Positive Reputation and Career Success
Episode 139 - How to maintain a positive professional reputation to achieve career success
Note: This Podcast is a rebroadcast of Episode 84.
How to maintain a positive professional reputation to achieve career success
In managing the trajectory of your career, one of the most important assets you have is your reputation. What other people think of...
you as a colleague, leader, or team member, your workplace performance, and
your behavior around others, including clients and stakeholders.
...will impact their ability to consider you for promotions internally, as well as job opportunities in other organizations.
I am sure you have heard the saying ‘your reputation precedes you.’ That was true before social media and the internet, and it’s even more acute now since there are so many ways we can learn about each other online.
I encourage you to take an active role in protecting and managing your reputation. And in this podcast episode, I discuss a few ideas that I believe you can use to help you showcase your competence, likeability, and credibility as a professional.
For example, these days, you probably wouldn't visit a restaurant or book an Airbnb without consulting their online reviews, am I right? And if you don't check, you know you’re taking a risk, which is exciting for a small investment, such as a meal. But when you are buying something expensive, let’s say a car or a house, you will do your due diligence and research and make sure you are making the best possible investment for your money, right?
Well, recruiting and promoting a professional happens in the same way. It’s unlikely that anyone will hire, promote, accept an introduction, or invite you for a conversation without first checking your credentials either with a reference or by doing an online search.
These tips below will show you not only how you might be sabotaging your career progression without knowing you’re doing it but also how to take corrective action.
Your reputation will enhance or decrease your gravitas
In episodes 82 and 83, we have discussed executive presence and gravitas. However, no matter how good your gravitas is as you walk into a job interview or an important meeting, your reputation precedes you.
The people in the room already have an opinion of you. So the interview will either help you reinforce their positive opinion (if they already like and trust you) or have the opposite effect. And this is why executive presence, gravitas, and reputation go hand in hand. And this is why I recorded the three episodes of The Job Hunting Podcast as a series, 82, 83, and 84.
Your reputation is not on show so much in your cover letter or resume. Here are some examples of what you need to manage:
Your social media activity on LinkedIn and other platforms.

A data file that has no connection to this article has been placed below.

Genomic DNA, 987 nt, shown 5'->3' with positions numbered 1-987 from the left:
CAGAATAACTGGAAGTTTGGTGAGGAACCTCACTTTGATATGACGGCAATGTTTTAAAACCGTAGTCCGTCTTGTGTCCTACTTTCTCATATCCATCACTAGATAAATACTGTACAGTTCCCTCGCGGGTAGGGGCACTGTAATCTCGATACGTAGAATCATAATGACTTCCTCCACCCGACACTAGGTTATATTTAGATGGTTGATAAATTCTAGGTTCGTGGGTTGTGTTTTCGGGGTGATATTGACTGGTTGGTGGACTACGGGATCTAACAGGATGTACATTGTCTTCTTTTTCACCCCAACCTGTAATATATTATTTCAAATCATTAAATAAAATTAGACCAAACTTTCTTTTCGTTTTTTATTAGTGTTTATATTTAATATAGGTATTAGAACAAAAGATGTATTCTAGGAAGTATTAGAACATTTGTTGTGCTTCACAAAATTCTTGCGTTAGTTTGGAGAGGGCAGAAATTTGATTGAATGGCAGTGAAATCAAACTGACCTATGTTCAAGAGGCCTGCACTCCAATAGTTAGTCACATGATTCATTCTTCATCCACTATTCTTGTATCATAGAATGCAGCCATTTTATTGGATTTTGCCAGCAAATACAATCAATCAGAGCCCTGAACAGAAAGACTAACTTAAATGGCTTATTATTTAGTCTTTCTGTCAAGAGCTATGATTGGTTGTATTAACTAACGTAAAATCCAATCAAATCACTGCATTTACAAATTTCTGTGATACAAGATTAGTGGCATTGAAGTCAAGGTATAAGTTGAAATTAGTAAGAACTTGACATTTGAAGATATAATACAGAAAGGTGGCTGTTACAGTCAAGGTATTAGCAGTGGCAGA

Your performance at your current job.
How do you relate to your work colleague?
Walking into an important meeting with a good idea of what people’s opinions are and how you can enhance your strengths and mitigate any issues is a learned skill. I can attest that it is possible to turn up as the dark horse and win the race.
People's opinion of you
If people can form an opinion of you before they meet you, you need to manage your reputation as much as possible. But reputation management is not just thinking you are doing a good job and that others like you. Instead, reputation management is you seeking out and proactively asking others for feedback about your work and your management style, listening to the feedback, and improving upon it.
Think about your reputation in the same way the company you work for protects theirs. After all, as a professional, you bring in revenue for your household, and you need to protect that revenue generation for years to come, yes? As a coach, I am always surprised that corporate professionals are very strategic when helping the organizations they work for but neglect to work on their careers strategically.
Here is an exercise you can do:
contact 10 connections: childhood friends, former and existing work colleagues, etc.
Ask them how they would describe your qualities and your weaknesses to others.
I know it's awkward for you, and they might feel uncomfortable too. But explain to them that this is an important exercise to support your career development, and you need to hear the good and the bad so you can learn and prepare for upcoming opportunities.
Your online presence
It’s essential to manage your online presence if you are serious about managing your reputation. This applies not only to your LinkedIn profile and activity but also to other social media platforms like Facebook and Twitter and what shows up when you google your name.
The easiest exercise you can do is open a new incognito window on your browser and review what shows up.
Decide what on LinkedIn should be public and what should be private.
Decide if your Facebook and Instagram accounts should be public or private.
Review and manage your Twitter account with your professional reputation in mind.
How you manage and explain success and failure
I want you to consider - and manage to the best of your ability - how you're describing your successes and your failures.